What is “this” in JavaScript

JavaScript like other programming languages, also provides us the special keyword “this.”

One can think of “this” keyword as a shortcut, which refers to the object from where the function was invoked. As this refers to an object from where the function was invoked, we can access all the values and properties of the object. Any changes made to this will also update the object being referred.

But it rather behaves differently in JavaScript than in other languages. The value of this is dependent on different factors, first the object from where the function was invoked and secondly whether the scope is in strict/non strict mode(will be explained below).

Let’s look at what is “this”:

this points to the window object by default

The above example gives us the window object. This happens because the execution context here is Global, meaning it is not blocked by any function/object scope.

Let’s look at another example:

object scope

As we can see in the above example the value of this points to the testObject. This is because the value of this depends on the objects that invokes it, in this case the testObject.

Let’s make some changes in the above example and see whether the output varies or not:

using functional expression

The output changed and now this points to the window/global object. This happened because the value of the invoking object changed from the testObject to the global object.

Let’s make more changes to the above example:

adding ‘use strict’

This is the second dependency, when we use “use strict”, the value of this points to undefined for functions invoked in global scope or for anonymous functions which are not bound by any object scope.

Let’s update the above example and invoke the function from an object:

using ‘use strict’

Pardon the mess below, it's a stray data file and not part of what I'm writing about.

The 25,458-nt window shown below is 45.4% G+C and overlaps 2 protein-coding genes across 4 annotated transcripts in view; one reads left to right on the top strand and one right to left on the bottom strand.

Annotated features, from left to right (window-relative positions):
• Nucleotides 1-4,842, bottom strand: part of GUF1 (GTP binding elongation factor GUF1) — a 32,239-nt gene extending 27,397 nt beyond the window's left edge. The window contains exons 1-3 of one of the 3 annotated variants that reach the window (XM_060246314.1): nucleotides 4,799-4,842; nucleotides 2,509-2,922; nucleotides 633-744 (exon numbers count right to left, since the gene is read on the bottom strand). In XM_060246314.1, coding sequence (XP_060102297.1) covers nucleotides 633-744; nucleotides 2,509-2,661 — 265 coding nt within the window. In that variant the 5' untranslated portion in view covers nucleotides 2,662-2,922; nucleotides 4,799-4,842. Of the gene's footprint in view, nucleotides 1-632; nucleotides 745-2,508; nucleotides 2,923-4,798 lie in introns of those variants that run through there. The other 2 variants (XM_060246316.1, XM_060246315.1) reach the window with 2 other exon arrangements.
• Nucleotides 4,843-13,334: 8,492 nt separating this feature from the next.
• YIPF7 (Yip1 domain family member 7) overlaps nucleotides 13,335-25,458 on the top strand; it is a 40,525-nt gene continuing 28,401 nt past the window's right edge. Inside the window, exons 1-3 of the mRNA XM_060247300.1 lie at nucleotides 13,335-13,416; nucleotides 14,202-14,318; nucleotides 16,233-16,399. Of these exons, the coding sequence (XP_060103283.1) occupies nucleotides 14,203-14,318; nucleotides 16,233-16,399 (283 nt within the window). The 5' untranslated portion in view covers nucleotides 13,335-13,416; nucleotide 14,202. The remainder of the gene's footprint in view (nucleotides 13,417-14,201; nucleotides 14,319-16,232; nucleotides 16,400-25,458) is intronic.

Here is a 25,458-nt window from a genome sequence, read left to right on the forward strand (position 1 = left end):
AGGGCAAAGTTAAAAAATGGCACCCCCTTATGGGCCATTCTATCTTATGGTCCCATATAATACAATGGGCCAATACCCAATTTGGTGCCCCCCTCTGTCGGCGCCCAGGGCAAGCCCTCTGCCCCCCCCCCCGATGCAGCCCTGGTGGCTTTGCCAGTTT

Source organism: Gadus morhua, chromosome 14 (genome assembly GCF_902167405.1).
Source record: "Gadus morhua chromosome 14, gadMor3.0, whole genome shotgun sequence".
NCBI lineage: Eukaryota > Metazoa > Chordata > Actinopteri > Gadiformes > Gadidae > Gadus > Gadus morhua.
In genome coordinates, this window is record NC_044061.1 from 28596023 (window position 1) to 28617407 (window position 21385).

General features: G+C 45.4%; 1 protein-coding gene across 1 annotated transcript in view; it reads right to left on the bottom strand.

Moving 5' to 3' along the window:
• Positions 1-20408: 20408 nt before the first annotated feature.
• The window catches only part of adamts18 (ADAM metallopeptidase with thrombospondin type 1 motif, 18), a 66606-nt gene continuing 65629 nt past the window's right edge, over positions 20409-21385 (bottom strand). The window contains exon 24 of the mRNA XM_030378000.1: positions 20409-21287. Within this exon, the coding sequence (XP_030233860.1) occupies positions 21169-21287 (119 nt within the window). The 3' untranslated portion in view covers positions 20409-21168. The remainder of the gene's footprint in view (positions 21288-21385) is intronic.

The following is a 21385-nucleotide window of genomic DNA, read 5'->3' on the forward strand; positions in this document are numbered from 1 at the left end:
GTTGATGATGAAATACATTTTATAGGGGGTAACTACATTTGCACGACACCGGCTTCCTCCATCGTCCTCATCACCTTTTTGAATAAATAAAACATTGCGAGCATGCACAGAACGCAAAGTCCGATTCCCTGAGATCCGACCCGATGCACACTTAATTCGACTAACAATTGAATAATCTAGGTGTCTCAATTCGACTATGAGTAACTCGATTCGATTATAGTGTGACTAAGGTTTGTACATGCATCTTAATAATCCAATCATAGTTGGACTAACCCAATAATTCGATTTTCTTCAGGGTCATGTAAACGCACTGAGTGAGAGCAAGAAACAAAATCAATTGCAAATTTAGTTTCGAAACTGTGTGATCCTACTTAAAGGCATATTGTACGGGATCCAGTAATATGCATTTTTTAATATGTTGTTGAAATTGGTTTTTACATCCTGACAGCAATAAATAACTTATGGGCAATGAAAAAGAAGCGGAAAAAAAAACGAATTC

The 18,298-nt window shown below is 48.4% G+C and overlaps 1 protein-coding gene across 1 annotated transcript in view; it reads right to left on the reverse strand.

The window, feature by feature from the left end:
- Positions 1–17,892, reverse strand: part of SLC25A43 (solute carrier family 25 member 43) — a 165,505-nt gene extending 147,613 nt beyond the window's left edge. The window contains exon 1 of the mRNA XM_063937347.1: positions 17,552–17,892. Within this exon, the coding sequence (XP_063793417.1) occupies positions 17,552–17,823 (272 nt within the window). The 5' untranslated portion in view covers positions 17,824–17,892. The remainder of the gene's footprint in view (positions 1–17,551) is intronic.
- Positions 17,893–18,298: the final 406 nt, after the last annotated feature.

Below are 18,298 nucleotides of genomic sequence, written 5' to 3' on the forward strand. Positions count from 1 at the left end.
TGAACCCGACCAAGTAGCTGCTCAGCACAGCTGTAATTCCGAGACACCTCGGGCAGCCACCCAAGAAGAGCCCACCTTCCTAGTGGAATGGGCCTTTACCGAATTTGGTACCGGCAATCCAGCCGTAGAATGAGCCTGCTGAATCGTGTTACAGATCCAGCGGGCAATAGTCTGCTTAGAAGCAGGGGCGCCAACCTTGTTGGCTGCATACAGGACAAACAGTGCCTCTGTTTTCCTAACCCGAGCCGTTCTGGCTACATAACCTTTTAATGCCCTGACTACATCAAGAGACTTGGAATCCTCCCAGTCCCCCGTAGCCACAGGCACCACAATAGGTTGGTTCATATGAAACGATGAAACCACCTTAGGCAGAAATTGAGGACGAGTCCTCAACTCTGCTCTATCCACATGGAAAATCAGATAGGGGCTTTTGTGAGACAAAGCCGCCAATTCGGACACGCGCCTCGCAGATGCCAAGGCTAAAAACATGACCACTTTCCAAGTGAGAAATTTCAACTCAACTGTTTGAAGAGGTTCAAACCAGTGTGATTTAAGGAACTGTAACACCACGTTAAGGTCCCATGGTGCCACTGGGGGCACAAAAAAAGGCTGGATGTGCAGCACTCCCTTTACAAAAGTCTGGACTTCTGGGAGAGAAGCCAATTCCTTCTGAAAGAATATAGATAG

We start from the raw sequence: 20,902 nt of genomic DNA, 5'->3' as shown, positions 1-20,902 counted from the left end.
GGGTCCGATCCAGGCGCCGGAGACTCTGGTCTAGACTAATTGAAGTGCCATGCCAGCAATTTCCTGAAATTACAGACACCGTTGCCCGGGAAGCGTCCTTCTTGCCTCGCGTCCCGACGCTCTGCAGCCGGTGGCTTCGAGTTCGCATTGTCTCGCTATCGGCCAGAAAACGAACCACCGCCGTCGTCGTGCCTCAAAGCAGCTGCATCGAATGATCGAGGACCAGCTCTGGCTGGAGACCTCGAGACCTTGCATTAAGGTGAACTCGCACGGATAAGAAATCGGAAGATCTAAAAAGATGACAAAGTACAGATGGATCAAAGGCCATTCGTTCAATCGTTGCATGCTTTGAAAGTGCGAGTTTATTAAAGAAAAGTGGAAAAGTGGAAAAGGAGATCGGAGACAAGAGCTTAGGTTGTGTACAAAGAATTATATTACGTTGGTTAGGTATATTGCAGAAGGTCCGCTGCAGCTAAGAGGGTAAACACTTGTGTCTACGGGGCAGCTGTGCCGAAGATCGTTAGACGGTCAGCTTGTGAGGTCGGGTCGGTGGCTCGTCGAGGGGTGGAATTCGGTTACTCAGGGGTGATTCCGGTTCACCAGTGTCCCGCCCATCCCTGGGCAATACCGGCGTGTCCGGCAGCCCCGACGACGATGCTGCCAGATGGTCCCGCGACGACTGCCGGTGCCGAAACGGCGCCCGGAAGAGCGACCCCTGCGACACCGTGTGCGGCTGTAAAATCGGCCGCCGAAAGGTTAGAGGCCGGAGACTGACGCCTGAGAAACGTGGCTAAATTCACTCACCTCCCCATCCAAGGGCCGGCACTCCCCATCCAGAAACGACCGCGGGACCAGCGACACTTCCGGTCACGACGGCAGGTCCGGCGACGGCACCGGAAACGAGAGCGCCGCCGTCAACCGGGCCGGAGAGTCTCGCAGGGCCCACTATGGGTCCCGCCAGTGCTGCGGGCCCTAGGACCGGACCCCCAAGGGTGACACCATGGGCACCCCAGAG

As we can see, the use strict only works on globally invoked functions.


What if we wanted the value of this to change as per our requirement, or rather what if we wanted to define the value of this being passed to the functional scope.

Post ES5 new methods were added to invoke functions. We got two more methods to invoke a function called call and apply and another method called bind to bind a value/object to the function, which in turn will be referred by this.

*Note bind method only works with functional expressions not declarations.

  • How to bind values/objects to function expression:
binding value to this reference

As we can see the value of this is pointing the myObject, which was passed by us.

  • Function invocation using call and apply:
call and apply

The call and apply way of invocation helps us bind value/objects to the this of the function. As it is a function invocation it lets us pass parameters.

*Note the first parameter is referred by the this keyword.

But if both of them behave the same, how to decide when to use what. It is rather simple, when there are a few parameter to be passed to the function we can prefer the call method. apply is preferred when the number of parameter is more. As for apply we pass the parameters in an array format, so it is easier to modify and update the data, which will be passed in the function arguments.

I hope this helped you in understanding “this” better.